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    “Moon Knight” #189

    By | December 1st, 2017
    Posted in Reviews | % Comments

    Marc Spector is a weird dude, he’s got a lot of different personalities wrapped up in one brain. Each and every writer that approaches the hero has the difficult task of redefining him and his world. Writer and musician Max Bemis and artist Jacen Burrows are the latest set of creators up to bat on Spector–will they be able to find a unique entry point to the frayed mind of the man influenced by Khonshu?

    Cover by Jacen Burrows

    Written by Max Bemis
    Illustrated by Jacen Burrows
    Colored by Mat Lopes
    Lettered by VC’s Cory Petit

    The path of the Sun King gets closer to Moon Knight. But Marc’s got problems of his own. A man known as The Truth is driving people to suicide…Thank goodness Marc’s got his personalities under control. He DOES have them under control, right…?

    “Moon Knight” #189 lovingly continues the trend of writer Max Bemis venturing into strange, uncharted territory. The second chapter of his run in the series finally hints at where the plot is going and throws the lead character into the fold. Getting a story that feels so personal and dark is something admirable. Throughout this issue, Bemis starts to explore his take on Marc Spector’s fractured personalities. Bemis compartmentalizes the different personalities, showing they are all split up and go in different directions. When we first meet Jake Lockley, he is in the book specifically to kick some ass. Moments like these are fantastic, but I wonder if Bemis’ writing is too on-the-nose as Jake virtually addresses the audience to say what he is doing and how great he is. Immediately following this moment he does make moves that are horrifically violent, but the obvious nature is still something I wonder about going forward with the story.

    The book features narration from Khonshu which goes over extremely well. In the beloved Warren Ellis, Declan Shalvey and Jordie Bellaire run, readers didn’t quite get into the mind of Khonshu in the same way. This new run is more overt in the references to the God who seems to have a stronger personality and state of mind. Whenever the character shows up in the main plot, he illustrates to the readers Moon Knight is not just a color-inverted Batman, but a tortured, insane vigilante. Attempting to find a middle ground for Marc Spector who has clear mental problems seems to be a through the line of the book something I hope Bemis will go into a great detail in future issues without being so obvious about the personality changes going forward.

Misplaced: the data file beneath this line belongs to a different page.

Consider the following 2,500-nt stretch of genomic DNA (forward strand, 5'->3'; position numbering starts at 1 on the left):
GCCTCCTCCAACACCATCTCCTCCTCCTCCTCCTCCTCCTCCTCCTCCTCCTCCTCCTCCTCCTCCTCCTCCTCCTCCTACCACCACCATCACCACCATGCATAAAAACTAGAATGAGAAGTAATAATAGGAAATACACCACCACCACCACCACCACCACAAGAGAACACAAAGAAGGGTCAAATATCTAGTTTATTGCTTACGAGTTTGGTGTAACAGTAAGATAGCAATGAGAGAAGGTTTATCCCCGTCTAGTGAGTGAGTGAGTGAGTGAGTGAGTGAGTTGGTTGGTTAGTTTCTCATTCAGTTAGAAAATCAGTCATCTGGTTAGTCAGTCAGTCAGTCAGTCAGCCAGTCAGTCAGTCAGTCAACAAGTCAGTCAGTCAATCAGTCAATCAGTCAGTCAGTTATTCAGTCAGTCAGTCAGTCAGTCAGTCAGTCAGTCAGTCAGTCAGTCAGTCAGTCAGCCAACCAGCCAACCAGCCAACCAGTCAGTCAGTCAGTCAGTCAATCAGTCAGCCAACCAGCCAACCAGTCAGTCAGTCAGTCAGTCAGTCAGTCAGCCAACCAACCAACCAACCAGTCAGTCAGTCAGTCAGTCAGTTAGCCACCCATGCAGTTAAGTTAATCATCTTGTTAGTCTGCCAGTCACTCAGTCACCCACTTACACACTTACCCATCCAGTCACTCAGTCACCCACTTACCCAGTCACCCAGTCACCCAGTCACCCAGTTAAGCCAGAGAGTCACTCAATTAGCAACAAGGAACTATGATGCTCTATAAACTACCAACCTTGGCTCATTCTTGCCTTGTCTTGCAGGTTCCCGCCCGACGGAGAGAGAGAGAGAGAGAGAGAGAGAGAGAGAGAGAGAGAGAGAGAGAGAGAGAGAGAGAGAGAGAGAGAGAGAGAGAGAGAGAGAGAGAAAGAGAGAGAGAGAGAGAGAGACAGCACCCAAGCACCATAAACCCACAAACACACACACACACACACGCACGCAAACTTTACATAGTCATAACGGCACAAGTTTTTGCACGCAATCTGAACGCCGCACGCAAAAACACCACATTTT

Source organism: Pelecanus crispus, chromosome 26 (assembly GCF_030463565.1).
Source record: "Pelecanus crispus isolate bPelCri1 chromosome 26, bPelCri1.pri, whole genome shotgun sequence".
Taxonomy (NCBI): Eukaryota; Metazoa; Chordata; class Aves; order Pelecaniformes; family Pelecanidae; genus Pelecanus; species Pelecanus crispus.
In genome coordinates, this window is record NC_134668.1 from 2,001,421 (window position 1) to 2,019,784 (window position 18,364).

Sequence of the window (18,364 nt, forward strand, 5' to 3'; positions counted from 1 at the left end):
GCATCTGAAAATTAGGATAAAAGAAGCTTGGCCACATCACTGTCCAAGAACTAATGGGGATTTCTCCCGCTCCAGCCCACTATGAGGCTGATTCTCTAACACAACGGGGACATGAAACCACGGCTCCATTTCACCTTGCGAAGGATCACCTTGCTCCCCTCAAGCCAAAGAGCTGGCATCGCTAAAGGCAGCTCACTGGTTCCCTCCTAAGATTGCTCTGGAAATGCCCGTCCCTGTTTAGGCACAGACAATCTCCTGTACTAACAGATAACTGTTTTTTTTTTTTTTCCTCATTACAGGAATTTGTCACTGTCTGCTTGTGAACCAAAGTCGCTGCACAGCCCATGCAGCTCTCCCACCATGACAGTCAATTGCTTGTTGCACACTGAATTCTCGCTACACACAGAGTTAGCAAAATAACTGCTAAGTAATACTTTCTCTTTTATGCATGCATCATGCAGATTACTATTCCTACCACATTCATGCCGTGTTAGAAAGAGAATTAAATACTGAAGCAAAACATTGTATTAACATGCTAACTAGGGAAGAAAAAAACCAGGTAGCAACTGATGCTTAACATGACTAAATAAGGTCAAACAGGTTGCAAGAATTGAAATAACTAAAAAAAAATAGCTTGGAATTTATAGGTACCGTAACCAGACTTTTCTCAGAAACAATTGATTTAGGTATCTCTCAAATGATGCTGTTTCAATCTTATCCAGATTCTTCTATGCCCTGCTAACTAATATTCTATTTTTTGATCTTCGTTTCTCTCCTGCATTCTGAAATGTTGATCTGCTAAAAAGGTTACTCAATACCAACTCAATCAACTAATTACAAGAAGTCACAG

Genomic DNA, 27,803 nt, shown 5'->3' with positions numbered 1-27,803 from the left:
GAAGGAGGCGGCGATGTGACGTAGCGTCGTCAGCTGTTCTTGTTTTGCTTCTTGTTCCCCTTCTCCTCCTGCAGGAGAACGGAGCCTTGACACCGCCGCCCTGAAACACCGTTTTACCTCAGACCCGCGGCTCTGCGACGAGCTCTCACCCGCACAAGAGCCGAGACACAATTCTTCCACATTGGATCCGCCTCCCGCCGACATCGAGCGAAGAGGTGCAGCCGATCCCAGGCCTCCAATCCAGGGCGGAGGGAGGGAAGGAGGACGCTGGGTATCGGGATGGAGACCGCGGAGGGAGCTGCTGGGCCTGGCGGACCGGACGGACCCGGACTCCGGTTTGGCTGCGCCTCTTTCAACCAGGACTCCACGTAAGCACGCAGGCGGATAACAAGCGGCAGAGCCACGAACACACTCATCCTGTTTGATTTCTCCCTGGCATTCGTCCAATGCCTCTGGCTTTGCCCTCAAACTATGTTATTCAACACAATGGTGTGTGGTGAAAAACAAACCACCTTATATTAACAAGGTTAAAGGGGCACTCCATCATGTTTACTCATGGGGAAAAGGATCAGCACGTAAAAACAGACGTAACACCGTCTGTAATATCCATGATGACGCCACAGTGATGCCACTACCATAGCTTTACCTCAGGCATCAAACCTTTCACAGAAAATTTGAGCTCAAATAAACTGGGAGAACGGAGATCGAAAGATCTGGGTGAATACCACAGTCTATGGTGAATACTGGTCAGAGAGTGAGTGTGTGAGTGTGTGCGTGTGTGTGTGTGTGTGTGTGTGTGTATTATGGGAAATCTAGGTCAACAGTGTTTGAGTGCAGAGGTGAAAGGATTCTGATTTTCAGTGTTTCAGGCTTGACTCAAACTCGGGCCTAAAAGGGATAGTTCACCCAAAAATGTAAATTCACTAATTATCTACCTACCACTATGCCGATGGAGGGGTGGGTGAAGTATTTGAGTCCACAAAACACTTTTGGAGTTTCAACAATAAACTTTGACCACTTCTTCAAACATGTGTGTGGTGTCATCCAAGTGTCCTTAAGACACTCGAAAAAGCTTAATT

I don’t think it is possible to write a Moon Knight story with a completely sunny disposition, but this chapter gets as close as possible to while still containing sequences where people are burned alive. It is for this reason the story really takes on a life of its own and displays a bevy of versatility in tone when Spector turns into robin hood entrepreneur-type, Steven Grant. The comic has an insanely wide and free-flowing heart in these sequences which depict Grant as a hero spreading his wealth to feed the poor. Out of all the different tones and directions for Moon Knight, this is territory I have never seen broken with the hero after years of reading the Marc Spector stories. I really hope Bemis finds time to continue to diversify the tone but gives a chance for more Steven Grant while still finding the time to retain the focus on the huge upcoming battle between Moon Knight and the Sun King. This book has a lot to do with a compressed amount of time.

    Somehow, artist, Jacen Burrows finds a way to match Max Bemis’ intense enthusiasm by drawing characters with big facial expressions enveloping readers into the story. In nearly every panel of the book, the background characters have a bold facial expression. Lots of the surrounding detail is omitted, unfortunately. While looking at everything Burrows’ brings to the book is enthralling, the creator lacks the definitions to make the environments or surroundings as enticing as they potentially could be. However, when a scene like a boardroom meeting with Steven Grant carries the same splendor as a big fight sequence towards the end of the comic, I start thinking Burrows is one of the best choices for the book. When the narrative shows off the finer points Grant makes, his expressions and movements seem more refined than ever. The big fight sequences later on in the story have a great sense of choreography making the issue feel fluid there are a couple of nice visual elements making each personality in the story stand out.

    Continued below

    “Moon Knight” #189 is a more conventional installment in the run, but still introduces enough unique elements to the series making the entry interesting all the way through. The new villain the series introduces is captivating and seems dangerous along with the insane antics of the Sun King, whose bright disposition shatters the conventional villain stereotypes. Even with a more linear, hero-vs-villain setup, I still think this story has potential to continue to emanate weirdness and still be endearing.

    Final Verdict: 8.0 – “Moon Knight” #189 redefines Marc Spector and his personalities while pitting Spector against a captivating new villain.

    Alexander Jones